3.1.              Rumen

The mucosal membrane of the ?rumen? in camels is smooth, which is different to all other ruminants. The rumen sacculations contain accessory salivary glands which aid in recycling to the rumen during periods of water deprivation.  Like ruminants, the camel ?rumen? contains bacteria and protozoa.

The recycled saliva is very alkaline, and subsequently the pH of the rumen is normally pH 7.5. In the wild, the camels can browse most types of vegetation, and the rumen can operate as an efficient organ. With hand feeding grains and short chopped roughages however, the incidence of  rumen dysfunction is greater.

The omasum in camels is also very different to that in cattle. The mucous membrane is glandular, and is not packed in leaves as seen in cattle. It is joined directly to the abomasum, and the contents are moist. This contributes to the higher efficiency of digestion in camels.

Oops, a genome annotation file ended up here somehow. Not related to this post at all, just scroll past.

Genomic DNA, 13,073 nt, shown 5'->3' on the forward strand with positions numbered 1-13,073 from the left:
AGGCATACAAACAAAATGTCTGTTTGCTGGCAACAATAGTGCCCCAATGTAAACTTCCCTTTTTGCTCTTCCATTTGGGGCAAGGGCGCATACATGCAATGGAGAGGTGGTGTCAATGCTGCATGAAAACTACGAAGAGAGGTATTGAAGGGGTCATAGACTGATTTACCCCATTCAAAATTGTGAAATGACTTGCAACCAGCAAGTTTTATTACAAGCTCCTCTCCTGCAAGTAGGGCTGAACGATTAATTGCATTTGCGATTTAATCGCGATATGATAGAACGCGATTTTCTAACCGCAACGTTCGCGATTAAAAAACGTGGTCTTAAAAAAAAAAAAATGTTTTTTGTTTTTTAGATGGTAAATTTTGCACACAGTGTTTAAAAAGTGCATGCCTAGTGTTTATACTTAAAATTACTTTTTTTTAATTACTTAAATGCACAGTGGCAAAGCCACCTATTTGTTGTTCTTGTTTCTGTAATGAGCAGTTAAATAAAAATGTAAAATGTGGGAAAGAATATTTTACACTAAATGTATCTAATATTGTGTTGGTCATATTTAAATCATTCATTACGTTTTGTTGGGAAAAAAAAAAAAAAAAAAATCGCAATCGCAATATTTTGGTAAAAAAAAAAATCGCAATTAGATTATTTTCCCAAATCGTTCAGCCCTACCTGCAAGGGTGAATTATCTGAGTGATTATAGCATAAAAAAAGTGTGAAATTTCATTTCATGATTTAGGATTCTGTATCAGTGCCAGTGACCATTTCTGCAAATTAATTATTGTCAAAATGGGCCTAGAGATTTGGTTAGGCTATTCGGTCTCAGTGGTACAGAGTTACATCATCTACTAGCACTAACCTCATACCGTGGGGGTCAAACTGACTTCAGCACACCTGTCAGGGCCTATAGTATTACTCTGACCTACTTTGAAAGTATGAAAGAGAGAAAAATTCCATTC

Physiology of exercise

The energy cost of locomotion in camels is considerably lower than horses at moderate to high speeds. At 15km per hour, the horse requires 25% higher energy, and at 30km/hour, the horse requires 50% more energy than camels.  The energy cost of locomotion (ml O2/kg at 22 km/hour) was 85 in camels compared with 160 in horses.

The lower energy cost for locomotion in camels relates to the combined effects of

  • musculoskeletal function. Unlike cattle, camels have less fusion in the bones of the lower leg which allows them to move faster and more efficiently (Ferguson 1997)
  • camels pace rather than gallop,